In this post we provide several recommendations to enable the opportunity available from the action of combining NFC intelligence with that of smartphone LBS sales apps. We provide historical context, analysis of present challenges, and our recommendations.
Action: NFC combines with mobile devices and location-served ads
Opportunity: Mobile devices become practical vehicle for paying for purchases
Synopsis: The combination of NFC for contactless payments, mobile devices, and location apps serving retail coupons is trending upwards with the B2B financial supply chain. ISIS – an AT&T, T-Mobile and Verizon joint venture is a new competitor. VISA, KPN, American Express, Qualcomm, and Sony Ericsson have been exploring solutions for years.
Historical Context: The protection of intellectual property is the greatest obstacle hindering development of a practical solution. Wireless OEMs including Qualcomm, Intel, and Nokia continue to pursue mobile payment solutions, however, these companies have not shared their intellectual property with the consortium of banks asking for freely shared contributions of knowledge for exploratory committees to leverage.
Additionally, mobile operators fronted by their retail divisions and backed up by their credit authorization and loan divisions can be considered an a-typical financial institution in a closed market because they sell the product and finance its purchase. Further, mobile operators are determined to capture the lion’s share of revenue from the mobile payments market and to do this they are reducing the control of banks and OEMs.
Analytical Summary: Solutions pushed to consumers will not guarantee adoption no matter how abundant the rhetoric is for educating consumers. If a consumer wants to use a solution, they will learn how to do so.
While the present combination of payments, devices, and ads provides a useful solution, until there is a breakthrough moment to capture the imagination of consumers, mobile payments will continue to stall. NFC contactless payments + handheld mobile devices + location served ads + breakthrough moment = the launch of the critical consumption era. Recent breakthrough moments: Target is repositioning itself as a competitor to Nordstrom and Macy’s. Target offered an online sale of apparel and goods by designer Missoni for a single day at hundreds and thousands of dollars less than the customary retail pricing for these items at Nordstrom. Two hours after the sale launched, consumers crashed Target.com. All 400 pieces were soldout soon afterwards. This sale enhanced the quality of its own brand. Other breakthroughs come to mind – Egypt and the rise of Twitter; iPhone touch screen + TV ads = the rise of mobile apps; music videos and the rise of Madonna; and Netscape and the rise of Internet access.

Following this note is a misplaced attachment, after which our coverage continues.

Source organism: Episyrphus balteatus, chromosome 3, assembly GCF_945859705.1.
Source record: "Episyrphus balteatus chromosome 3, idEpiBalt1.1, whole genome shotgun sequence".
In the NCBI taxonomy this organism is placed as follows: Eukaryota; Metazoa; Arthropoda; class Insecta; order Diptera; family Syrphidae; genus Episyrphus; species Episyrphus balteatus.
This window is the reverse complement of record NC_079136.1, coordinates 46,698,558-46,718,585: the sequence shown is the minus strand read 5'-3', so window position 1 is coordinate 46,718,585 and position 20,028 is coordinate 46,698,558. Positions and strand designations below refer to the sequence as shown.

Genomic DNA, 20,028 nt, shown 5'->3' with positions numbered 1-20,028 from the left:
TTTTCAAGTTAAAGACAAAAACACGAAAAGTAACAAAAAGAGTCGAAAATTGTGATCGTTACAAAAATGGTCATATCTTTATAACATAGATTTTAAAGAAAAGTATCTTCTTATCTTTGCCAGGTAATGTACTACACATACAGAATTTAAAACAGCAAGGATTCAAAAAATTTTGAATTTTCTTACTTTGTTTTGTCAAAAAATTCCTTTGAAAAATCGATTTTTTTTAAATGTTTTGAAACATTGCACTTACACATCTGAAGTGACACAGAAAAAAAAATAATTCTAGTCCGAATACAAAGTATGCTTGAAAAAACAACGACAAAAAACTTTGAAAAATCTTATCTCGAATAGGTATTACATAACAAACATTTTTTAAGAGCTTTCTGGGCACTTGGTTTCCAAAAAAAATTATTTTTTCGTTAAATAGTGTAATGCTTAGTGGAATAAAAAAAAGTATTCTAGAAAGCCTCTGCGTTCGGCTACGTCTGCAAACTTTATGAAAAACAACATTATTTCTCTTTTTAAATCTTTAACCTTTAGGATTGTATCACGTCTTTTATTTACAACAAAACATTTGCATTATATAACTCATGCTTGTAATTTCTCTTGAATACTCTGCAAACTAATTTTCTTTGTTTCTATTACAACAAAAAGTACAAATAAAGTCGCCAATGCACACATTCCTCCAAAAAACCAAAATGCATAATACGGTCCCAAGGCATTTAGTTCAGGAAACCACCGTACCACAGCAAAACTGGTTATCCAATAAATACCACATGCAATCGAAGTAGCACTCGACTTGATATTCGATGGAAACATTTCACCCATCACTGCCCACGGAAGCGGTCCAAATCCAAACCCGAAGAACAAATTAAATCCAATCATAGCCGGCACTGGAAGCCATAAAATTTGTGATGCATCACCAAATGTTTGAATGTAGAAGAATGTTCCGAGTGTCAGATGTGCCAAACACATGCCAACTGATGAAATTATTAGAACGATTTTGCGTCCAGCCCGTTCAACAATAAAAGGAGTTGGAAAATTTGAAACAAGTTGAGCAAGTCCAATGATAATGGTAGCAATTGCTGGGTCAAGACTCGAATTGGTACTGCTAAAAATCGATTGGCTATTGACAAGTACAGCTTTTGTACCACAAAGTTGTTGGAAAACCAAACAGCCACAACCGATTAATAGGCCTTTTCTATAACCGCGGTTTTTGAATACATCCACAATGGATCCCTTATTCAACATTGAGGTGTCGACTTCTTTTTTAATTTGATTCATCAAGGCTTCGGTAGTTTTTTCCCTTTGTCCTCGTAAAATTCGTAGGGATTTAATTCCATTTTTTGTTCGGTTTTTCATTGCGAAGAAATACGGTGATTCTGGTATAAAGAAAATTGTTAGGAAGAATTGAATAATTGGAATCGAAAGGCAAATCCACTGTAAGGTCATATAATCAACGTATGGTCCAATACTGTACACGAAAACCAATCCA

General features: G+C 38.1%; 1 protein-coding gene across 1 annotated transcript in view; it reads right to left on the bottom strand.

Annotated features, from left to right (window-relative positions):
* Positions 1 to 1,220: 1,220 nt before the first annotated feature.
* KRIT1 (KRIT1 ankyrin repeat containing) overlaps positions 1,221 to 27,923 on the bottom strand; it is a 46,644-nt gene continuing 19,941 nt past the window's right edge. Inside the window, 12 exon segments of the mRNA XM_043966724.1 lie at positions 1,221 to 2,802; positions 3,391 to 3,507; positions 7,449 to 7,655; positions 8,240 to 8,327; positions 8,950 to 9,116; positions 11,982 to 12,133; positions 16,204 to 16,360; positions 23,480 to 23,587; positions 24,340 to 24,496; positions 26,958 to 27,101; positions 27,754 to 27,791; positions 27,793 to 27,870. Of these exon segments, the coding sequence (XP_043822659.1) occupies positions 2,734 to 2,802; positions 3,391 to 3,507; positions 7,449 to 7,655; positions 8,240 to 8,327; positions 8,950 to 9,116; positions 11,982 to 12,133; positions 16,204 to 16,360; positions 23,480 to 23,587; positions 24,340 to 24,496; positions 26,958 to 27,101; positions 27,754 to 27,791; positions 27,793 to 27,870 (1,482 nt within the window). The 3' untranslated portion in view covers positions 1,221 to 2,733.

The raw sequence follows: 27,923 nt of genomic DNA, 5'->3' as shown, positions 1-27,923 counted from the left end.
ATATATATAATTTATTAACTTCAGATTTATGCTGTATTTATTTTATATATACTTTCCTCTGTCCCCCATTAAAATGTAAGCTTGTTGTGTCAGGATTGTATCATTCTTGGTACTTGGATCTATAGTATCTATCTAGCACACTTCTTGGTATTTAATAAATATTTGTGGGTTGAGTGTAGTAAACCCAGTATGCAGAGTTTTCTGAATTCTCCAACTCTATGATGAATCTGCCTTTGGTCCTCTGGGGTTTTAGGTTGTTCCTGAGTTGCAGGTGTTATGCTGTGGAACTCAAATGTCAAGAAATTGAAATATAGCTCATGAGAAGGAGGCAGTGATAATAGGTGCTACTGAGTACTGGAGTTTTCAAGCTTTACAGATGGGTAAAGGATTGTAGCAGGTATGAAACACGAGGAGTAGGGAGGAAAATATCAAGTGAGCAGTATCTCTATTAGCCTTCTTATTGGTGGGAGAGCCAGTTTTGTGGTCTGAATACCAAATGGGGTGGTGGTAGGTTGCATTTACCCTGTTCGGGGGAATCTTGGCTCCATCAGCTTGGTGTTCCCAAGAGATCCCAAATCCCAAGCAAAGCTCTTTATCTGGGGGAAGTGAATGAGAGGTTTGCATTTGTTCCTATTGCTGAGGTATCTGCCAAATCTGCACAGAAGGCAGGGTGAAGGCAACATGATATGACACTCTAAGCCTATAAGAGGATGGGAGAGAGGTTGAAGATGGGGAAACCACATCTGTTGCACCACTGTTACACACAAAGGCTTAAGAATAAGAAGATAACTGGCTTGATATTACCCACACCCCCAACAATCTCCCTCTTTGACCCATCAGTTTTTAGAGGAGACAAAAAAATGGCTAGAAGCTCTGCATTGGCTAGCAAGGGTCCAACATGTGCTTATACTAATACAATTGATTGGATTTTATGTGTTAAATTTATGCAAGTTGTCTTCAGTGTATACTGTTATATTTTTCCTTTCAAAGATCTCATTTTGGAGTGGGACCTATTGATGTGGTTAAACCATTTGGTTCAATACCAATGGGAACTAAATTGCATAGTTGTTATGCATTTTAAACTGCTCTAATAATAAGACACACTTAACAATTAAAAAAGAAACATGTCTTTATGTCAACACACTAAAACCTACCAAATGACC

While device support and supplier interoperability will improve, it will be at least two years before the industry obtains the necessary alignment for mass adoption. Further, a universal business model cannot be established without the buy-in of major retailers. Retailers as an industry need to adopt a common approach to accepting payment through the mobile device. Finally, security fears are the greatest deterrent to consumer adoption of mobile devices as payment vehicles. Present security fears include hacking personal information that is local and in the cloud, loss of device leaving a person stranded without access to cash and the ability to purchase, mobile broadband connection drops/disconnects, and infrastructure breaks at both the retailer and the bank.
Recommendation: Proceed with caution and evaluate the return on investment thoroughly before pursuing any course of action in favor of supporting a mobile payment solution until interoperability with retailers is set and mass marketing of a singular ‘brand message on security’ is adopted by all stakeholders. The messaging I advise for those stakeholders is along the lines of “Select any of these services [x, y, z] because the NFC Payment Interoperability Commission ensures transaction safety.” But first, such a commission needs to be established.